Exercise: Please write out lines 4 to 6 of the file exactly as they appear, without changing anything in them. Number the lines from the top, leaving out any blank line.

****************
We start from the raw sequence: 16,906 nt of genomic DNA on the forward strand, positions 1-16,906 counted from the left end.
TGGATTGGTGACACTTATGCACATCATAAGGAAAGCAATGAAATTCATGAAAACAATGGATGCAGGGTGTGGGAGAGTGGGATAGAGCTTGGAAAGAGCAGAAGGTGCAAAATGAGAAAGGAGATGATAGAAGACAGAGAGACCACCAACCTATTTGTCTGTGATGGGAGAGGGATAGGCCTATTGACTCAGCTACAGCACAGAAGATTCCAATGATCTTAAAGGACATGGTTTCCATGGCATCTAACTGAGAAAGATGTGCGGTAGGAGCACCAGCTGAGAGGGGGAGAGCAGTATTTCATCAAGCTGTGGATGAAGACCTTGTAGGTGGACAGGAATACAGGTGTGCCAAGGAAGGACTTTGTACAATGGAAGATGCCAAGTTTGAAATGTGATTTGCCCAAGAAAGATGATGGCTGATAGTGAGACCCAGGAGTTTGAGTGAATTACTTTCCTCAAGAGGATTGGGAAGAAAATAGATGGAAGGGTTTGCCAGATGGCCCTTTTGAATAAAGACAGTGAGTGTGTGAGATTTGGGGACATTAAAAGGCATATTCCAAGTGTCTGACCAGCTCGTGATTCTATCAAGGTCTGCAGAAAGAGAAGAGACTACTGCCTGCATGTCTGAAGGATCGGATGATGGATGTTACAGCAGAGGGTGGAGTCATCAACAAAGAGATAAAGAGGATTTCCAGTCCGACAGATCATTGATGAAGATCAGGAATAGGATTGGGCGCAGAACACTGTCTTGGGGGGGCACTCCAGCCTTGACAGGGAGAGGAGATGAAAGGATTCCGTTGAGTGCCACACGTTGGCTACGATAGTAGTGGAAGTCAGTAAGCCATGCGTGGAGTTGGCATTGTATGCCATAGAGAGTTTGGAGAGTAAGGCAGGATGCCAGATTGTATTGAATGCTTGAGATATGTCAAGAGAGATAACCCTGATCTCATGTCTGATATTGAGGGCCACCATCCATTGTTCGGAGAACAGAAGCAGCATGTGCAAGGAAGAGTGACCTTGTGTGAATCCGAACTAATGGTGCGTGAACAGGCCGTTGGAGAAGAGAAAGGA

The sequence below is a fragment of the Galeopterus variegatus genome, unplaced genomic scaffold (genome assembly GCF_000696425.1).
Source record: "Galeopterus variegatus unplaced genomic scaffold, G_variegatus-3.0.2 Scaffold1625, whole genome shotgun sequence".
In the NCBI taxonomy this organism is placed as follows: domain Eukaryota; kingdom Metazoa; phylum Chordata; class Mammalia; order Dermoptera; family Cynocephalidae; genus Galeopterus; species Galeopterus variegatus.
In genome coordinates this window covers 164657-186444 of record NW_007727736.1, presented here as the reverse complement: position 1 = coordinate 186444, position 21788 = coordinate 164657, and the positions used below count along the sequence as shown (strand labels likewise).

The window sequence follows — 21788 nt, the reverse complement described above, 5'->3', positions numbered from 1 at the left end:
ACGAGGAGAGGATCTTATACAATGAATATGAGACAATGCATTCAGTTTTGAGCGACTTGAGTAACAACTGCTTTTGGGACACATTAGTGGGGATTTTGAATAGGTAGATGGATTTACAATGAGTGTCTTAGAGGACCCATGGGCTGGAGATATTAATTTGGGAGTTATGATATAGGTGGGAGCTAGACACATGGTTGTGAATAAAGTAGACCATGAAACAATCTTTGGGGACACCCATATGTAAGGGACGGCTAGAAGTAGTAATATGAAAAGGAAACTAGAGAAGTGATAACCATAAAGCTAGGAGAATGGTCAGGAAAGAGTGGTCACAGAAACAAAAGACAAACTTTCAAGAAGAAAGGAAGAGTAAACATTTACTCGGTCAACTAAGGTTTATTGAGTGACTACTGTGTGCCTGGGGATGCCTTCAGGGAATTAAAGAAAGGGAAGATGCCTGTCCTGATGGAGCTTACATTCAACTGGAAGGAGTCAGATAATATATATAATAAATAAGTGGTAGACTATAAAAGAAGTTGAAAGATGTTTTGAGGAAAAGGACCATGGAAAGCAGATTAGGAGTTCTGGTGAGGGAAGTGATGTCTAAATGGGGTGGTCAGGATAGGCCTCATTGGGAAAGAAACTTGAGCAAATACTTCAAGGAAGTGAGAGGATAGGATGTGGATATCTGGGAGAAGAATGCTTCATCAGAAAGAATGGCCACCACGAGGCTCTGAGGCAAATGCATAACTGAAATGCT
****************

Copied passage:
Source record: "Galeopterus variegatus unplaced genomic scaffold, G_variegatus-3.0.2 Scaffold1625, whole genome shotgun sequence".
In the NCBI taxonomy this organism is placed as follows: domain Eukaryota; kingdom Metazoa; phylum Chordata; class Mammalia; order Dermoptera; family Cynocephalidae; genus Galeopterus; species Galeopterus variegatus.
In genome coordinates this window covers 164657-186444 of record NW_007727736.1, presented here as the reverse complement: position 1 = coordinate 186444, position 21788 = coordinate 164657, and the positions used below count along the sequence as shown (strand labels likewise).